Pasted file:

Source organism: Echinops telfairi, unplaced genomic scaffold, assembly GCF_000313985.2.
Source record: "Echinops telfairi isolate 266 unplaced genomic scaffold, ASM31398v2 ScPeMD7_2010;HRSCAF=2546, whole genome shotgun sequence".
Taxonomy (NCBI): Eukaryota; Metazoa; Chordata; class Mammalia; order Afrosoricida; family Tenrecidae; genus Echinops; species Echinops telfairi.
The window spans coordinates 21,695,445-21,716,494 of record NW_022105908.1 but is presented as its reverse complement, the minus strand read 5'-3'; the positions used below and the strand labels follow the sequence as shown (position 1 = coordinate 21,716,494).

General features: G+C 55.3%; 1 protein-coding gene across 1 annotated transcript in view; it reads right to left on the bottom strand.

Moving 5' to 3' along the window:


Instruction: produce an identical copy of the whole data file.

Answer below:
Source organism: Echinops telfairi, unplaced genomic scaffold, assembly GCF_000313985.2.
Source record: "Echinops telfairi isolate 266 unplaced genomic scaffold, ASM31398v2 ScPeMD7_2010;HRSCAF=2546, whole genome shotgun sequence".
Taxonomy (NCBI): Eukaryota; Metazoa; Chordata; class Mammalia; order Afrosoricida; family Tenrecidae; genus Echinops; species Echinops telfairi.
The window spans coordinates 21,695,445-21,716,494 of record NW_022105908.1 but is presented as its reverse complement, the minus strand read 5'-3'; the positions used below and the strand labels follow the sequence as shown (position 1 = coordinate 21,716,494).

General features: G+C 55.3%; 1 protein-coding gene across 1 annotated transcript in view; it reads right to left on the bottom strand.

Moving 5' to 3' along the window: